Working on Your Business, Not Just in It

When you’re a freelancer, you often find yourself doing several jobs. You may design, develop, write, manage, bill, consult and answer the phone. Unfortunately, while we’re busy taking care of all these roles in the day-to-day management of our business, we forget to step back and take a look at the long term.

Working on the business may not seem important when you’ve got ten active clients and six projects due this week, however it’s an important task you need to take care of, if you ever plan on growing your business (whether you plan to stay a single person business or not).

What exactly is working on your business versus working in it? Working in your business means taking care of the daily things, the clients, the billing, and the actual work. Working on your business, however, deals with stepping back and seeing how your business can improve, where you want your business to go, and so on. You should aim to try and work on your business, at least for a few hours every month.

Let’s take a look at some of the ways you can work on your business.


How Can Your Business Improve?

Do you have goals you want to reach while freelancing? Have you reached those or did you make them and then forget about them? It’s easy to lose sight of those beginning of the year goals we make for our business, since we tend to aim for the stars and then get wrapped up in actual work.

Think of a goal you’d like to reach. For example, if you’d like to make $100,000 this year, don’t just write that down and forget about it. Turn it into action steps and break it up into smaller goals that you can actually attain:

  • So, if you want to make $100,000 this year, that’s $8,333 you need to make a month.
  • That means you need to aim to make $2,083 a week.
  • If you charge $100 an hour, that means you need to bill 21 hours a week.

See how breaking down our seemingly impossible goal of making $100,000 in a year, doesn’t seem too big when we find out we only need to bill 21 hours a week to make it?

Improving your business, though, doesn’t always just deal with money. One of the ways I wanted to improve my business was to make myself more productive. I did that by moving my office to happier place in the house, one I didn’t dread coming to and had plenty of light (and therefore, less headaches).

Take a step back from working every once in a while to take an objective look at your business and ask yourself, what can I do to improve it?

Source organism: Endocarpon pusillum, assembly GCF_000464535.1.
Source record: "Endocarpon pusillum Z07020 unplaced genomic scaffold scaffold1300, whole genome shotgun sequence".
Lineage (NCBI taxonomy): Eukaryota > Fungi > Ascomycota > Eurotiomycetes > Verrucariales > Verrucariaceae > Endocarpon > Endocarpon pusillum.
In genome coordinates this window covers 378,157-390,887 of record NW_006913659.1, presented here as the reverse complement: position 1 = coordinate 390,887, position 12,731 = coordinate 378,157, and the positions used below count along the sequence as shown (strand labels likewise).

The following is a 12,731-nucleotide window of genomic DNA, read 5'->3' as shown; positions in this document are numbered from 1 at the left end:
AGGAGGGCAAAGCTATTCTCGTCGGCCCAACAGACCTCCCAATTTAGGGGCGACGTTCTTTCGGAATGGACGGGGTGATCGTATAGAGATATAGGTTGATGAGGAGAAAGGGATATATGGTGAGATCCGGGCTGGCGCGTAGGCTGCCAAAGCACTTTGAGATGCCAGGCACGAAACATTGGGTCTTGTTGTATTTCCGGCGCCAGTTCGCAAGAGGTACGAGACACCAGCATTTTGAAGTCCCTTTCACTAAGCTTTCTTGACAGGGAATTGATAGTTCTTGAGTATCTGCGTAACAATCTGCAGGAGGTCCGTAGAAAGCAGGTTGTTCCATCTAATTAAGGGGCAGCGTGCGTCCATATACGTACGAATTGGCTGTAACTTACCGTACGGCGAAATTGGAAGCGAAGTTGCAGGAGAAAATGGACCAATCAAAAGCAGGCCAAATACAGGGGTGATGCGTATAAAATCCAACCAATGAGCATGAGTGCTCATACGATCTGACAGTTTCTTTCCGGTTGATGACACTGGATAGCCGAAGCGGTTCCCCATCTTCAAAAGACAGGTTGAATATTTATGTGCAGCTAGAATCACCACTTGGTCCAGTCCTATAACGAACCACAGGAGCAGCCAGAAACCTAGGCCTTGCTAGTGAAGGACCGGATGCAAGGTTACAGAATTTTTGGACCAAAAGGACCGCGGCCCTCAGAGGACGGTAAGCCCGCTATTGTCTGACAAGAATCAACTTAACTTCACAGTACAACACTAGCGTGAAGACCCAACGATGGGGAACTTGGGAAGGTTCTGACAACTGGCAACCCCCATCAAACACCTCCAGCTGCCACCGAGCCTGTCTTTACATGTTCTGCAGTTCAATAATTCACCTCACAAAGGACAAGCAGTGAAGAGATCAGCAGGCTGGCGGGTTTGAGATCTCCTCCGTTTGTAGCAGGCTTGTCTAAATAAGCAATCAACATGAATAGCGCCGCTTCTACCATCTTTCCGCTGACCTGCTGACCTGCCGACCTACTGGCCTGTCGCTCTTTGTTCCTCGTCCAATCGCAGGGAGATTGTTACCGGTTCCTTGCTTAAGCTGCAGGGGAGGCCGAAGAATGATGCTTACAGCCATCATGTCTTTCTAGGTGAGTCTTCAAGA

Where Do You Want Your Business to Go?

When freelancers first start out, they don’t normally have any sort of target market or clientele they go after. Beginning freelancers often spread their work and proposals to as many potential clients as they can, in order to get enough work to stay afloat.

While this works in the beginning, it doesn’t often for long. You should have a certain amount of knowledge of the kind of work your client is in, and that’s often hard to do if you cater to everyone and everything. This is why I recommend specializing your services, your clients or both.

Not only is specializing important, but where do you want your business to go? Do you always want to offer those Flash services, or would you rather be doing iPhone apps?

It’s important to step back and think of the perfect client with the perfect project. What kind of project and client would that be? Where are they in real life? How can you get there?

If you fail to think about these kinds of business questions, you’ll often find yourself with the crappiest clients and projects, even after years of freelancing. You can’t get awesome projects until you know just what those awesome projects are to you.

I did this after only a few months of freelancing and it really set the pace for being scheduled up for weeks, even months at a time. Knowing who it is you want to work with and what kind of work you want to do, unconsciously helps you move yourself in that direction.

Do I Want to Grow?

I’ve known for forever that I don’t want to grow in terms of size. I don’t eventually want to rent a big office and hire employees and turn into a real agency. But, you might want this for yourself.

Like everything else, this is another question that will determine exactly how you work day-to-day. What are your dreams? Do you want to become an agency or do you like working by yourself out of your home office?

It was once my dream to buy one of those 100-year-old multi-level buildings in downtown Nashville, where I could live on the top floor and run an agency in the bottom. But, then I worked for several agencies and realized how dysfunctional it was, plus how becoming an owner of one of them means you no longer get to do the work you love, but instead are busy with running the company. That wasn’t something I wanted to do.

If you plan on staying a simple freelancer, there are others way to grow. You can grow your professional network and avoid hiring employees, but team up with other freelancers who do what you don’t and pass work between each other. I’ve teamed up with several designers and back-end programmers to help me get jobs I would normally turn down. Each person manages the client during their work, so I don’t have to play project manager either!

So take a step back and think about where you want your business to be in five years, ten years and beyond.

Your Thoughts

What are some of the ways you’ve worked on your business to improve it?

Image by Travis Isaacs